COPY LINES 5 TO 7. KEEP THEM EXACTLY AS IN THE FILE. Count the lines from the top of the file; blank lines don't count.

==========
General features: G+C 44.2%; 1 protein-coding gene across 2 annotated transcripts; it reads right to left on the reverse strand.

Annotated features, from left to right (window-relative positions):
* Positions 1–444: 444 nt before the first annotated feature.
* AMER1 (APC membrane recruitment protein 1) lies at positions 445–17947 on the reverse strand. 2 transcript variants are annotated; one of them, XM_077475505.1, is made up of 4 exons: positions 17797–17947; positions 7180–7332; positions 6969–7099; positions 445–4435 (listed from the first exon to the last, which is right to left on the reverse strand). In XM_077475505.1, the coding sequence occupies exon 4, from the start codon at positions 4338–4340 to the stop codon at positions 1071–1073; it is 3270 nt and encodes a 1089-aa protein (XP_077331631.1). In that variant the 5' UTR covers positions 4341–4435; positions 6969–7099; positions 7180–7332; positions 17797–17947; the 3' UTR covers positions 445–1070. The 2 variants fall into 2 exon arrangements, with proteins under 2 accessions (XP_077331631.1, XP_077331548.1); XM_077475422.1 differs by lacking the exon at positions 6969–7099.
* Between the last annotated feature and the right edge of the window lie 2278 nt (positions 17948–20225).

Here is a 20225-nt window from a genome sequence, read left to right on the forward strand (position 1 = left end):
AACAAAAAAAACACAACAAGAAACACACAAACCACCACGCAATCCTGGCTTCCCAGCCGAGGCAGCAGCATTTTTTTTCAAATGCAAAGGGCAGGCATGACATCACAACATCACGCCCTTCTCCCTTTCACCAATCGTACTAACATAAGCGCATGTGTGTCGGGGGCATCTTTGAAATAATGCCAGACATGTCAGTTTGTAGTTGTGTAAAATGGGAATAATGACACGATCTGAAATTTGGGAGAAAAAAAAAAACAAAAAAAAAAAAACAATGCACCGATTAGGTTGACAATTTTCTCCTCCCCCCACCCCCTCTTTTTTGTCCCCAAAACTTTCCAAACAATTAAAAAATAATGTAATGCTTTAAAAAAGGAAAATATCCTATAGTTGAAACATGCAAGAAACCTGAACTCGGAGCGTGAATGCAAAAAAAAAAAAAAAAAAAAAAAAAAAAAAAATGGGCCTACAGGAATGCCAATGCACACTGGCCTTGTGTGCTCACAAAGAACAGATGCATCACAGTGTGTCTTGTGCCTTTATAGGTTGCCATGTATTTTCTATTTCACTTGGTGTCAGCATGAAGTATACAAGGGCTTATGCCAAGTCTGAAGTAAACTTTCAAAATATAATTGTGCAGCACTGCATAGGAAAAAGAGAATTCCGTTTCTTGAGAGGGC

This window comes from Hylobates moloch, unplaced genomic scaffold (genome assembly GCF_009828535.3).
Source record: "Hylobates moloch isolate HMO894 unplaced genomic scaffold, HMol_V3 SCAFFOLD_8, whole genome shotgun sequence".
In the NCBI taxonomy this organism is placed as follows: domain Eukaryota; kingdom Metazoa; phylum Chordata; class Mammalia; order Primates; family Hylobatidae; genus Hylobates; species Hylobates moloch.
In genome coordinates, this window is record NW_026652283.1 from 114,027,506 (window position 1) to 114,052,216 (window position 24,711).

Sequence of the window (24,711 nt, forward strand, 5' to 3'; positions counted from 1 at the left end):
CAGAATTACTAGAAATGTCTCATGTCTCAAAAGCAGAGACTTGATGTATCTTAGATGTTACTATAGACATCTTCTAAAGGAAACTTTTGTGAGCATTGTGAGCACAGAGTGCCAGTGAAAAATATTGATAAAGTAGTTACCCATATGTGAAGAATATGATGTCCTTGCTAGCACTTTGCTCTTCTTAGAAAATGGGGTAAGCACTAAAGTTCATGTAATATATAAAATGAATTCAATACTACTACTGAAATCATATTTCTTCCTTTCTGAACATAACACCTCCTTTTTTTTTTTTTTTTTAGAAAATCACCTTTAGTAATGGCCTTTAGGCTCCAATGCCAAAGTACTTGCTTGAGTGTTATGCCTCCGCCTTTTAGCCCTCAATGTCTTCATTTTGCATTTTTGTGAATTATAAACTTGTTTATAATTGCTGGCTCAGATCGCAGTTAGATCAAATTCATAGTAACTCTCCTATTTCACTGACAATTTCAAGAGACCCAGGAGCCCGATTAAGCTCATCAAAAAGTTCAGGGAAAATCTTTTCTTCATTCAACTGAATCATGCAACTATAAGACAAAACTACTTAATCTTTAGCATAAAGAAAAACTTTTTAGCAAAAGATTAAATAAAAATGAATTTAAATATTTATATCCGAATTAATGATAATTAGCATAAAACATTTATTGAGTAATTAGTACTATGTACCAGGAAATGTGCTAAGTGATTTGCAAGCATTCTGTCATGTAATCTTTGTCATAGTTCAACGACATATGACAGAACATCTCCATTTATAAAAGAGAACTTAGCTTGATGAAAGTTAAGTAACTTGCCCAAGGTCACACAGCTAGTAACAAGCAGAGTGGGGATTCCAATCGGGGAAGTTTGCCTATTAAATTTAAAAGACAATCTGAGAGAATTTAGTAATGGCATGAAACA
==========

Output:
* Between the last annotated feature and the right edge of the window lie 2278 nt (positions 17948–20225).

Here is a 20225-nt window from a genome sequence, read left to right on the forward strand (position 1 = left end):
AACAAAAAAAACACAACAAGAAACACACAAACCACCACGCAATCCTGGCTTCCCAGCCGAGGCAGCAGCATTTTTTTTCAAATGCAAAGGGCAGGCATGACATCACAACATCACGCCCTTCTCCCTTTCACCAATCGTACTAACATAAGCGCATGTGTGTCGGGGGCATCTTTGAAATAATGCCAGACATGTCAGTTTGTAGTTGTGTAAAATGGGAATAATGACACGATCTGAAATTTGGGAGAAAAAAAAAAACAAAAAAAAAAAAACAATGCACCGATTAGGTTGACAATTTTCTCCTCCCCCCACCCCCTCTTTTTTGTCCCCAAAACTTTCCAAACAATTAAAAAATAATGTAATGCTTTAAAAAAGGAAAATATCCTATAGTTGAAACATGCAAGAAACCTGAACTCGGAGCGTGAATGCAAAAAAAAAAAAAAAAAAAAAAAAAAAAAAAATGGGCCTACAGGAATGCCAATGCACACTGGCCTTGTGTGCTCACAAAGAACAGATGCATCACAGTGTGTCTTGTGCCTTTATAGGTTGCCATGTATTTTCTATTTCACTTGGTGTCAGCATGAAGTATACAAGGGCTTATGCCAAGTCTGAAGTAAACTTTCAAAATATAATTGTGCAGCACTGCATAGGAAAAAGAGAATTCCGTTTCTTGAGAGGGC